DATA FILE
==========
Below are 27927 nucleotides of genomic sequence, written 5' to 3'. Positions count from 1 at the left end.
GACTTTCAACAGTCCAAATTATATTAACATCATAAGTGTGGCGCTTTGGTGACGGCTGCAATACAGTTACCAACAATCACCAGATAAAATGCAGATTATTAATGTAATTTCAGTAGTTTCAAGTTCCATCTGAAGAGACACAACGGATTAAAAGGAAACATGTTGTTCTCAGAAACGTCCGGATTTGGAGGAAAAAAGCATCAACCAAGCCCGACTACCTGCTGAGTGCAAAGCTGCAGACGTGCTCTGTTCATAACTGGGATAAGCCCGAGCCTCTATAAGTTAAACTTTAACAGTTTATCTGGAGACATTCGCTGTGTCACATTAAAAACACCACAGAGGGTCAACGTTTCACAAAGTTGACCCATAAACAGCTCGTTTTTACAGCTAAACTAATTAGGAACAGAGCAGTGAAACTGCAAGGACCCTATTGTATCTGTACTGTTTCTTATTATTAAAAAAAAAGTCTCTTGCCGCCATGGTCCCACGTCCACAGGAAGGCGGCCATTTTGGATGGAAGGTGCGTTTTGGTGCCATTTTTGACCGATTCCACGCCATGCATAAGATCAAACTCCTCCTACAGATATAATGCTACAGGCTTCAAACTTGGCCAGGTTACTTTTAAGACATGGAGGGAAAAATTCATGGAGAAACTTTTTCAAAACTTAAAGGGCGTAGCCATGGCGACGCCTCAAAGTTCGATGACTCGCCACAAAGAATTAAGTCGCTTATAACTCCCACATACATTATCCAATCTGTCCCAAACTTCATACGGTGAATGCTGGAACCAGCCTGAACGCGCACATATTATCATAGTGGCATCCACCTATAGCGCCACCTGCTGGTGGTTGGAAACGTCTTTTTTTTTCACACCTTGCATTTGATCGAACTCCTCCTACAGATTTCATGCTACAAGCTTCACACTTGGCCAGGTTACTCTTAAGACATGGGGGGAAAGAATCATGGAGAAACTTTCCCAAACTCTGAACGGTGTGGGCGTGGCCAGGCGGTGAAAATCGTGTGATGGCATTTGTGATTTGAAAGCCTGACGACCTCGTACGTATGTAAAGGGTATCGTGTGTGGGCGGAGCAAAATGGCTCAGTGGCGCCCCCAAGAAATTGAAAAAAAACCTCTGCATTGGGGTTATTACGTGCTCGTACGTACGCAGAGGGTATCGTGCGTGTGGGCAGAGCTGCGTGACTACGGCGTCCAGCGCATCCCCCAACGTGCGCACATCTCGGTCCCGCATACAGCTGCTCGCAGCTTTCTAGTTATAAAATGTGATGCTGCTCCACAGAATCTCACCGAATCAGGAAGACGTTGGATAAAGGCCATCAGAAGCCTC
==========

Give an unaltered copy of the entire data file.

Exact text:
Below are 27927 nucleotides of genomic sequence, written 5' to 3'. Positions count from 1 at the left end.
GACTTTCAACAGTCCAAATTATATTAACATCATAAGTGTGGCGCTTTGGTGACGGCTGCAATACAGTTACCAACAATCACCAGATAAAATGCAGATTATTAATGTAATTTCAGTAGTTTCAAGTTCCATCTGAAGAGACACAACGGATTAAAAGGAAACATGTTGTTCTCAGAAACGTCCGGATTTGGAGGAAAAAAGCATCAACCAAGCCCGACTACCTGCTGAGTGCAAAGCTGCAGACGTGCTCTGTTCATAACTGGGATAAGCCCGAGCCTCTATAAGTTAAACTTTAACAGTTTATCTGGAGACATTCGCTGTGTCACATTAAAAACACCACAGAGGGTCAACGTTTCACAAAGTTGACCCATAAACAGCTCGTTTTTACAGCTAAACTAATTAGGAACAGAGCAGTGAAACTGCAAGGACCCTATTGTATCTGTACTGTTTCTTATTATTAAAAAAAAAGTCTCTTGCCGCCATGGTCCCACGTCCACAGGAAGGCGGCCATTTTGGATGGAAGGTGCGTTTTGGTGCCATTTTTGACCGATTCCACGCCATGCATAAGATCAAACTCCTCCTACAGATATAATGCTACAGGCTTCAAACTTGGCCAGGTTACTTTTAAGACATGGAGGGAAAAATTCATGGAGAAACTTTTTCAAAACTTAAAGGGCGTAGCCATGGCGACGCCTCAAAGTTCGATGACTCGCCACAAAGAATTAAGTCGCTTATAACTCCCACATACATTATCCAATCTGTCCCAAACTTCATACGGTGAATGCTGGAACCAGCCTGAACGCGCACATATTATCATAGTGGCATCCACCTATAGCGCCACCTGCTGGTGGTTGGAAACGTCTTTTTTTTTCACACCTTGCATTTGATCGAACTCCTCCTACAGATTTCATGCTACAAGCTTCACACTTGGCCAGGTTACTCTTAAGACATGGGGGGAAAGAATCATGGAGAAACTTTCCCAAACTCTGAACGGTGTGGGCGTGGCCAGGCGGTGAAAATCGTGTGATGGCATTTGTGATTTGAAAGCCTGACGACCTCGTACGTATGTAAAGGGTATCGTGTGTGGGCGGAGCAAAATGGCTCAGTGGCGCCCCCAAGAAATTGAAAAAAAACCTCTGCATTGGGGTTATTACGTGCTCGTACGTACGCAGAGGGTATCGTGCGTGTGGGCAGAGCTGCGTGACTACGGCGTCCAGCGCATCCCCCAACGTGCGCACATCTCGGTCCCGCATACAGCTGCTCGCAGCTTTCTAGTTATAAAATGTGATGCTGCTCCACAGAATCTCACCGAATCAGGAAGACGTTGGATAAAGGCCATCAGAAGCCTC